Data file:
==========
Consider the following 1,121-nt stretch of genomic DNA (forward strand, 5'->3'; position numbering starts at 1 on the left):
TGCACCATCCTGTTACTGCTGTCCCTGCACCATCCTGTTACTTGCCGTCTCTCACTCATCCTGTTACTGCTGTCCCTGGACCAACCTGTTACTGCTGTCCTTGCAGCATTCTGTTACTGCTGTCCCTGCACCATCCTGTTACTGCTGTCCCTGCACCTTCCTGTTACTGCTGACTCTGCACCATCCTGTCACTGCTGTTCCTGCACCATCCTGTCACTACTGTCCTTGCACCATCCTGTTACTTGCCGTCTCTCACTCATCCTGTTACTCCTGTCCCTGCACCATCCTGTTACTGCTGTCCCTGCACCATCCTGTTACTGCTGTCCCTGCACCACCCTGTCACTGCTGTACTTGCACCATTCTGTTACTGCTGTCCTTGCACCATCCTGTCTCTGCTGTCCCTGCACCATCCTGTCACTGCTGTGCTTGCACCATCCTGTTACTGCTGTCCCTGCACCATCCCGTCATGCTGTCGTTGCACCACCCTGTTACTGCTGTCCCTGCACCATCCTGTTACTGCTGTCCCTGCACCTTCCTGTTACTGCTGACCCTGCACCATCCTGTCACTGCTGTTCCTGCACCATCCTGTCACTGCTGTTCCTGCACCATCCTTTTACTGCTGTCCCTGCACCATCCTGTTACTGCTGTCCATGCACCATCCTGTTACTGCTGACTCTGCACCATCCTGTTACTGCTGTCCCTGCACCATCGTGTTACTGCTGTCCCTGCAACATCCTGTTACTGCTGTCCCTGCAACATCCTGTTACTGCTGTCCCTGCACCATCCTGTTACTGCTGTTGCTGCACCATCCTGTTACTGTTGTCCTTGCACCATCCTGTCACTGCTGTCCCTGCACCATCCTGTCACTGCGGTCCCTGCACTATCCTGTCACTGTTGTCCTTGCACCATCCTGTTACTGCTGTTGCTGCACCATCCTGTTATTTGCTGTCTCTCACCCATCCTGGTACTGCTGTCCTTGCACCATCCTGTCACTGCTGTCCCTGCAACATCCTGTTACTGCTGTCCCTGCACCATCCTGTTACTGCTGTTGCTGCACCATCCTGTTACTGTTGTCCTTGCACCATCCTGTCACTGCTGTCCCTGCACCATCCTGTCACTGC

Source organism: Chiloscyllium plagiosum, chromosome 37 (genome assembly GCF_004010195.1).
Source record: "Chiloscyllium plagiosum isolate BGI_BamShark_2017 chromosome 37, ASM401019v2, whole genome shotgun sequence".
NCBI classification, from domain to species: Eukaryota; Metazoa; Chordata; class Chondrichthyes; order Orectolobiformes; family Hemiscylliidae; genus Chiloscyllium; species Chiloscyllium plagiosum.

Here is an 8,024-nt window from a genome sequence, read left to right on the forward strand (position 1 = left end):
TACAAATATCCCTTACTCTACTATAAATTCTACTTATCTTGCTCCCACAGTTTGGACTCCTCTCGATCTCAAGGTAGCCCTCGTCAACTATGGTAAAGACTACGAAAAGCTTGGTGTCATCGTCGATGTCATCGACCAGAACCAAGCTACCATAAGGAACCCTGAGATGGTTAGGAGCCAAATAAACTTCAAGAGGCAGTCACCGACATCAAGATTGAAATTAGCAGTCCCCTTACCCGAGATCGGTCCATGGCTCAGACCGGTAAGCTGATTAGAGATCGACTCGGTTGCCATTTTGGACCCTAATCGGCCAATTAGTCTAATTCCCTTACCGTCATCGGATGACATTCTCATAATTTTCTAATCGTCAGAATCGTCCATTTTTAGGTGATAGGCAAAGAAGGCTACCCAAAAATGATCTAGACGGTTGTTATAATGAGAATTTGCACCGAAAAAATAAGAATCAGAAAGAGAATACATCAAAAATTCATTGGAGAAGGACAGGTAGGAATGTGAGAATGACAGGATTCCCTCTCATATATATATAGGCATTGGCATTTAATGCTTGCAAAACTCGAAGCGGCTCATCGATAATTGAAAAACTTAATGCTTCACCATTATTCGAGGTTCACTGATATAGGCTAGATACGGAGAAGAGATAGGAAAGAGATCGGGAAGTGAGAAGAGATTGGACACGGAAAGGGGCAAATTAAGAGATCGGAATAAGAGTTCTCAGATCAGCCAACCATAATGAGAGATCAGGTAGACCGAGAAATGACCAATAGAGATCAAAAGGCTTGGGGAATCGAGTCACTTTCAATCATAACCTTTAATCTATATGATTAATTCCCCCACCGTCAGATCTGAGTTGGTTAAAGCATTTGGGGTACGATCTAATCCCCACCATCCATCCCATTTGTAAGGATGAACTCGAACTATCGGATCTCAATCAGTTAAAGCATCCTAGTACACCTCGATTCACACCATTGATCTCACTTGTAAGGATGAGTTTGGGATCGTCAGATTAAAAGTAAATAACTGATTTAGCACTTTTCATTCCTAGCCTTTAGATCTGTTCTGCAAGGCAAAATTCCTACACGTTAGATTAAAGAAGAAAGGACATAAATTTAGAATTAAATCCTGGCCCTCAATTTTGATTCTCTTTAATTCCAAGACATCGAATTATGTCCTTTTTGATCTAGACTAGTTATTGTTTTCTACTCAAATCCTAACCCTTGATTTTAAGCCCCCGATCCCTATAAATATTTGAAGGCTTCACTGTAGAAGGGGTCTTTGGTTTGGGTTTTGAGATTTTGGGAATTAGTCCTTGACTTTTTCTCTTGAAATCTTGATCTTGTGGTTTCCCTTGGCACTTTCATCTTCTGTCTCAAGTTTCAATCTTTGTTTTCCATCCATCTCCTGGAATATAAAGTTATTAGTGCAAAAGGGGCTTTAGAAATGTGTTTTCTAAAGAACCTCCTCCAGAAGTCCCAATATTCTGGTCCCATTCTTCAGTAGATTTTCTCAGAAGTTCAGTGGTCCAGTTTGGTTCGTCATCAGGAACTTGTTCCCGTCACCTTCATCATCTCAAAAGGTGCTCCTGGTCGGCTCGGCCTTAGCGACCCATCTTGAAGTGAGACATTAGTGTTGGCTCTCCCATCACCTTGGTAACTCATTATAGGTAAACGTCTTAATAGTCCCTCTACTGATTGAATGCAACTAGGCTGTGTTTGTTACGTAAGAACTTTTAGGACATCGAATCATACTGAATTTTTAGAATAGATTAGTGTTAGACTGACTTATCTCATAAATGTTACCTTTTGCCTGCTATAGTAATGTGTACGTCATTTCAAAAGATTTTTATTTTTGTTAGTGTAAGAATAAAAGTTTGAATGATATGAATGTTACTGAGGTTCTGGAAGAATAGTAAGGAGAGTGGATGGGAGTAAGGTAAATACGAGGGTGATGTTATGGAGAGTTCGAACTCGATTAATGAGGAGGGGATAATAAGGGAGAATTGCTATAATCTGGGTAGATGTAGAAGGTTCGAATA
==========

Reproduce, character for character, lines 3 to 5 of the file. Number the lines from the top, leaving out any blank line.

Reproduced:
Source organism: Chiloscyllium plagiosum, chromosome 37 (genome assembly GCF_004010195.1).
Source record: "Chiloscyllium plagiosum isolate BGI_BamShark_2017 chromosome 37, ASM401019v2, whole genome shotgun sequence".
NCBI classification, from domain to species: Eukaryota; Metazoa; Chordata; class Chondrichthyes; order Orectolobiformes; family Hemiscylliidae; genus Chiloscyllium; species Chiloscyllium plagiosum.